Use URL Builder When Sharing Links on Social Media and in Emails
While Google Analytics can provide you some insight into where incoming traffic is coming from, it leaves a lot to be desired for the advanced affiliate marketer. You may see Email as a referrer, but which email? Is it your welcome email sending you traffic or was it your weekly newsletter? The same goes for social media. Is that Facebook traffic coming from your Page or someone else’s? Or was it a Facebook Ad or Boosted post?
When you are ready to start whittling down your traffic sources, it only takes a second. Google URL Builder allows you to put in tracking tags before sharing your link on social media, in an email or an ad. There is even a Chrome extension that will capture the URL you are on and store frequent campaigns. I use this extension a lot for my weekly newsletters. You will then start seeing that traffic trickle down over time to your affiliate links.
Keep in mind that URL Builder will only track links to your site. This won’t help you track affiliate links. Any tracking tags you add would show up in your affiliate partner’s Google Analytics, not yours.
Optimize Old Posts
When many bloggers start affiliate marketing, their first thought is they need to create new content that revolves around the product they want to promote. Their next thought is often that affiliate marketing doesn’t work when their glowing product review doesn’t generate immediate income. Straight-up product reviews are often a hard sell to an existing audience. Especially if it’s not something they are specifically asking for.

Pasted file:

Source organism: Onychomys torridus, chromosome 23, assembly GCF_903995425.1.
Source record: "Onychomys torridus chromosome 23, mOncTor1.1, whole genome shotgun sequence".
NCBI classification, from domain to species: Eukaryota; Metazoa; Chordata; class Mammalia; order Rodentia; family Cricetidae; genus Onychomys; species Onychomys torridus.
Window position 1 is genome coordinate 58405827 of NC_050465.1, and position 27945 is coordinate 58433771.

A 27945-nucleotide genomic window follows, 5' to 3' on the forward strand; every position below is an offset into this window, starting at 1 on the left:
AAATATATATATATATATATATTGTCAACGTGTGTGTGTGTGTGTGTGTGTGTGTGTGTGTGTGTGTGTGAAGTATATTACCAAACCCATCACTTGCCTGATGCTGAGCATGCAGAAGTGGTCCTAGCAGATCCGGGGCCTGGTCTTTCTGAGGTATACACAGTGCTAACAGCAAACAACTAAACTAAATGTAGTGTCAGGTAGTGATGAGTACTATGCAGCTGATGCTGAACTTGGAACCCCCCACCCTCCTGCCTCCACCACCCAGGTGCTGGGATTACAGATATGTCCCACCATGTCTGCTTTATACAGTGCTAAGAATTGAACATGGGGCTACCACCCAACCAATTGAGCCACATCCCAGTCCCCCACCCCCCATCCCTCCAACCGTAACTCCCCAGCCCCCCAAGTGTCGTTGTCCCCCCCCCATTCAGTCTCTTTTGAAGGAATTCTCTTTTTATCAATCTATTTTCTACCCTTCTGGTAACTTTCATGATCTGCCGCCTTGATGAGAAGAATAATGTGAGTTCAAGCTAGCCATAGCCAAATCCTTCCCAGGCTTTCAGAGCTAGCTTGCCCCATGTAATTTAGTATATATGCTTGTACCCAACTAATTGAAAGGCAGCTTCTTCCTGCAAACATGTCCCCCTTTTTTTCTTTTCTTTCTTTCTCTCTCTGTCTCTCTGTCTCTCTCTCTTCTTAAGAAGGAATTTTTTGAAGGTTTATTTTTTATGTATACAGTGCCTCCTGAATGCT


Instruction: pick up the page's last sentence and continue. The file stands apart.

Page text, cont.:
Rethink your approach. Work backward. Go to your Google Analytics and pull a list of your most popular posts for this month, this quarter, this year. You can find your most popular posts in Google Analytics by going to Behavior > Site Content > All Pages. Export your top 25. You can change the number being shown at the bottom of the list under Show Rows.
Start updating these frequently visited posts. Make sure the information is up-to-date. Make sure any existing links still work. Now, start plugging in some of those pillar affiliate products that are a good fit. Don’t shove them all in there. Instead, choose strategically. Thinking back to that homeschool example, if the post is about curriculum add a recommendation for where to purchase those products. Add your affiliate banner within the post. Don’t go overboard. Recommendations should be a side note and add to the post, not take away from it.
This is a much easier way to approach affiliate marketing than trying to write reviews. Every few months, update your older posts. As you write new content, sprinkle in your recommendations where appropriate.
Brainstorm Ways to Unique Ways to Promote Pillar Products